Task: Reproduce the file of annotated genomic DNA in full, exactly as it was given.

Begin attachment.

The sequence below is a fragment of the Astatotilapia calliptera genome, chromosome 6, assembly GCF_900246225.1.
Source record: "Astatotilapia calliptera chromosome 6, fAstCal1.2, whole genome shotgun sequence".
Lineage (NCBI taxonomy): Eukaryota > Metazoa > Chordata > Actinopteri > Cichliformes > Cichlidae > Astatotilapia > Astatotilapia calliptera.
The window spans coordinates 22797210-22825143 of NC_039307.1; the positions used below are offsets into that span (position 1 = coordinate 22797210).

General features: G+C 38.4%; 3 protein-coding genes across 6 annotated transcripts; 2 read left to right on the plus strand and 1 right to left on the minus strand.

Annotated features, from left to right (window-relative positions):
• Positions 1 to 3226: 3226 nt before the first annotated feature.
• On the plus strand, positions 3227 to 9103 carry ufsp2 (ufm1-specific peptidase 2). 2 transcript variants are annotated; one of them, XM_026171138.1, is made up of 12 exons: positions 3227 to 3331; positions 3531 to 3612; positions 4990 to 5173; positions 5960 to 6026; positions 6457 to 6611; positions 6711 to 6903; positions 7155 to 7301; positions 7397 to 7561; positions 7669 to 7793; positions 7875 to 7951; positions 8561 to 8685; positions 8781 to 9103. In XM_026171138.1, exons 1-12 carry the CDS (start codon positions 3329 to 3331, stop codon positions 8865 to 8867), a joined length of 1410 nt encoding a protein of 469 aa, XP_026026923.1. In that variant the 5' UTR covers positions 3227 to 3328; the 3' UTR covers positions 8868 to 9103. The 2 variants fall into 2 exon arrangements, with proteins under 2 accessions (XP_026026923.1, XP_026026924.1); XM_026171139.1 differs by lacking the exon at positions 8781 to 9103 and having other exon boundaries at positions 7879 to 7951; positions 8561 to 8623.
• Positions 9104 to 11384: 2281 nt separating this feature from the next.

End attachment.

The sequence below is a fragment of the Astatotilapia calliptera genome, chromosome 6, assembly GCF_900246225.1.
Source record: "Astatotilapia calliptera chromosome 6, fAstCal1.2, whole genome shotgun sequence".
Lineage (NCBI taxonomy): Eukaryota > Metazoa > Chordata > Actinopteri > Cichliformes > Cichlidae > Astatotilapia > Astatotilapia calliptera.
The window spans coordinates 22797210-22825143 of NC_039307.1; the positions used below are offsets into that span (position 1 = coordinate 22797210).

General features: G+C 38.4%; 3 protein-coding genes across 6 annotated transcripts; 2 read left to right on the plus strand and 1 right to left on the minus strand.

Annotated features, from left to right (window-relative positions):
• Positions 1 to 3226: 3226 nt before the first annotated feature.
• On the plus strand, positions 3227 to 9103 carry ufsp2 (ufm1-specific peptidase 2). 2 transcript variants are annotated; one of them, XM_026171138.1, is made up of 12 exons: positions 3227 to 3331; positions 3531 to 3612; positions 4990 to 5173; positions 5960 to 6026; positions 6457 to 6611; positions 6711 to 6903; positions 7155 to 7301; positions 7397 to 7561; positions 7669 to 7793; positions 7875 to 7951; positions 8561 to 8685; positions 8781 to 9103. In XM_026171138.1, exons 1-12 carry the CDS (start codon positions 3329 to 3331, stop codon positions 8865 to 8867), a joined length of 1410 nt encoding a protein of 469 aa, XP_026026923.1. In that variant the 5' UTR covers positions 3227 to 3328; the 3' UTR covers positions 8868 to 9103. The 2 variants fall into 2 exon arrangements, with proteins under 2 accessions (XP_026026923.1, XP_026026924.1); XM_026171139.1 differs by lacking the exon at positions 8781 to 9103 and having other exon boundaries at positions 7879 to 7951; positions 8561 to 8623.
• Positions 9104 to 11384: 2281 nt separating this feature from the next.